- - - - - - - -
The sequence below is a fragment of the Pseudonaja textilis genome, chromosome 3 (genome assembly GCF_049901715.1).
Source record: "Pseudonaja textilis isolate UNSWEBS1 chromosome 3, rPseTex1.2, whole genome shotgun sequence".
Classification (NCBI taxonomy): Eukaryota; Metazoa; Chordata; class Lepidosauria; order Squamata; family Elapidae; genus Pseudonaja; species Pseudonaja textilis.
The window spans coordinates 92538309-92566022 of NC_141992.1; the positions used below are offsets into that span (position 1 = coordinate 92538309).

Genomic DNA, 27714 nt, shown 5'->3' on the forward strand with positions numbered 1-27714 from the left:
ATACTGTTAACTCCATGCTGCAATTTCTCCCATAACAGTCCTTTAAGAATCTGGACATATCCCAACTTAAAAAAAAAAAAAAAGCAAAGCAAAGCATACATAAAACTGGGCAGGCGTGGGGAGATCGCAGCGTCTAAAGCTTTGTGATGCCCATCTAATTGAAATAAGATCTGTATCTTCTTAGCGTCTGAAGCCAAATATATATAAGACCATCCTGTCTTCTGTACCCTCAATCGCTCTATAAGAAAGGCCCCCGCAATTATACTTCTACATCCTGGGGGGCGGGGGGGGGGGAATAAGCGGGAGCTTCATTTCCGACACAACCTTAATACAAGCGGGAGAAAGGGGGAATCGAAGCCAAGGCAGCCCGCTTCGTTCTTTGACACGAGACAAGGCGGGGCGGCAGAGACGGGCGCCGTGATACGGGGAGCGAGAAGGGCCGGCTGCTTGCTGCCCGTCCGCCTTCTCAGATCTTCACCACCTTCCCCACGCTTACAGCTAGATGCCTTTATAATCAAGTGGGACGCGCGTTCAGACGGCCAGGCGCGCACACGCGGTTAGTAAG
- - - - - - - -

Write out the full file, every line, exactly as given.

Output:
The sequence below is a fragment of the Pseudonaja textilis genome, chromosome 3 (genome assembly GCF_049901715.1).
Source record: "Pseudonaja textilis isolate UNSWEBS1 chromosome 3, rPseTex1.2, whole genome shotgun sequence".
Classification (NCBI taxonomy): Eukaryota; Metazoa; Chordata; class Lepidosauria; order Squamata; family Elapidae; genus Pseudonaja; species Pseudonaja textilis.
The window spans coordinates 92538309-92566022 of NC_141992.1; the positions used below are offsets into that span (position 1 = coordinate 92538309).

Genomic DNA, 27714 nt, shown 5'->3' on the forward strand with positions numbered 1-27714 from the left:
ATACTGTTAACTCCATGCTGCAATTTCTCCCATAACAGTCCTTTAAGAATCTGGACATATCCCAACTTAAAAAAAAAAAAAAAGCAAAGCAAAGCATACATAAAACTGGGCAGGCGTGGGGAGATCGCAGCGTCTAAAGCTTTGTGATGCCCATCTAATTGAAATAAGATCTGTATCTTCTTAGCGTCTGAAGCCAAATATATATAAGACCATCCTGTCTTCTGTACCCTCAATCGCTCTATAAGAAAGGCCCCCGCAATTATACTTCTACATCCTGGGGGGCGGGGGGGGGGGAATAAGCGGGAGCTTCATTTCCGACACAACCTTAATACAAGCGGGAGAAAGGGGGAATCGAAGCCAAGGCAGCCCGCTTCGTTCTTTGACACGAGACAAGGCGGGGCGGCAGAGACGGGCGCCGTGATACGGGGAGCGAGAAGGGCCGGCTGCTTGCTGCCCGTCCGCCTTCTCAGATCTTCACCACCTTCCCCACGCTTACAGCTAGATGCCTTTATAATCAAGTGGGACGCGCGTTCAGACGGCCAGGCGCGCACACGCGGTTAGTAAG